We sat in your room. You kissed me by the blue light of your computer screen.

“I love you,” you said.

“That’s not possible: I don’t love you,” I said.

I don’t remember when you told me you loved me. You said it so many times, it stopped meaning anything.

“Why don’t you want me to be your boyfriend?” you asked.

“I’m going to Pittsburgh in August.”

“I could go with.”

“You have a life here.”

“But, I love you.”

We walked through Panther Hollow, hand in hand. It was dark. We’d started playing Capture the Flag at twilight, and now we could barely see in front of us. We helped each other up the creek bed. I don’t remember what we were talking about.

“I love you,” you said. It snuck out. You looked at it, desperation in your eyes, as though by somehow wishing it enough, you could take it back. You looked at me hopelessly. “I didn’t–I do, but. I…”

I choked on the words, wanting to say them back, and not knowing how.

“I love you,” you said without looking at me.

“That’s just something people say after sex,” I said without looking at you.

We sat on the porch. Painfully drunk. I knew later you’d be vomiting. I knew I would get you a glass of water and you would down it in one go. I knew you would pass out next to me and throw an arm over my torso in the middle of the night. I knew as soon as you woke up in the morning, you’d pull it back and pretend nothing had ever happened. We’d done this before.

I smoked a cigarette, knowing it would be one of my last. My mouth tasted like watermelon jolly ranchers. You took my cigarette and had a drag. You put it back in my mouth.

“You know, I–” you said.

“I know,” I said, cutting you off. You wouldn’t remember it in the morning. It would hurt too much to hear you say it.

I dared you to put the cigarette out on my arm. You did.

After three months, I knew I had to do it. I didn’t know what to say. I tried the words in my head. I knew how you felt; I knew what you would say. I stood in front of the mirror and practiced, like they tell you to do before a speech.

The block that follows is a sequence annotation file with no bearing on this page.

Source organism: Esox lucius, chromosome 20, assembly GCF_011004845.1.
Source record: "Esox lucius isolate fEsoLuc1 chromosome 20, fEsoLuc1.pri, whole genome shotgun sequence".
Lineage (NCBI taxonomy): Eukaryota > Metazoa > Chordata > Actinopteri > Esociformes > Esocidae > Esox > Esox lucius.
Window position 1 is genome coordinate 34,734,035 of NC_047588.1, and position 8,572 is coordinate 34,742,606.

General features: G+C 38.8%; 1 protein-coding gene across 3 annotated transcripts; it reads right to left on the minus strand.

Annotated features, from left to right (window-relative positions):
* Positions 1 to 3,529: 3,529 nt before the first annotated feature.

The entire trip I tried to find the right time, but I never did. The words, again and again, died on my lips.

Before I’d even gone to the airport, I mailed you a postcard that said it all. You were annoyed that your roommate knew before you did.

Even in confessions, we were separated by an impossible distance.

The flight made me stiff, and the air and adrenaline kept me running. We had to be quiet, and there was a lot to say. We lay on the floor, surrounded by darkness and invisible obstacles and the defining features of our relationship: the heat on your skin, your voice in my ear, your featureless silhouette in the night.

“I told him that I think I love you,” you said.

“I love you,” I said. You crushed your mouth into mine and I forgot where I ended.


Sometimes I log onto facebook and see that a userpic of some non-human image has been replaced with the beautiful face of a trans* friend who came out. Every time, it makes me smile and I frequently think “Man, I wish my skin was that nice.”

snapshot, 09

We bike side by side up a hill. I’m struggling. Everyone else is ahead, but you’re next to me. In the future, this will color how I ride, always checking behind me, never letting someone get too far behind. Going next to them. Up ahead, a light is flashing yellow to warn vehicles to stop for pedestrians. I stop.

“We can go,” you say. “Sometimes we can go even when the lights tell us not to.”


I’m in a room full of people. I recognize some of them–a lot of them actually. I also don’t recognize a lot of them. Some of them are dressed well, and some of them are in t-shirts and jeans. In front of us a man is talking about a man who died two months ago. He says something about the next generation. Our children. I turn and look at a baby in a stroller. His eyes are open and he’s staring up. He’s making a face, like he’s deciding whether to cry or not.

In my mind, the dead man is a distant cousin and the baby my nephew. I put my arm around the person next to me, the one I call my rabbi. This is my Boston family: the baby’s mother and his father. The one on the floor, resting her head on my rabbi’s leg. People standing and sitting behind us. Two men sitting at the front of the crowd with the parents and brother of one of them. A man on a screen, a video playing from Germany talking about the man who is my distant cousin and his close cousin.

This is my family and they’ve lost someone and not knowing what else to do, I cry.


The band is set up on stage. The warms and cools are pushed up, pink and pale blue streaks of light cross the grey stage. They shine off guitars and mandolins, dobros and fiddles, banjos, buckles, jewelery, and everything else. I hear them talking, in unmiced voices that sound quiet when they’re not. A light breeze blows in and it smells like rain. The fiddler plucks a string to tune. Someone leans into a mic and I look at the clock and start the timer.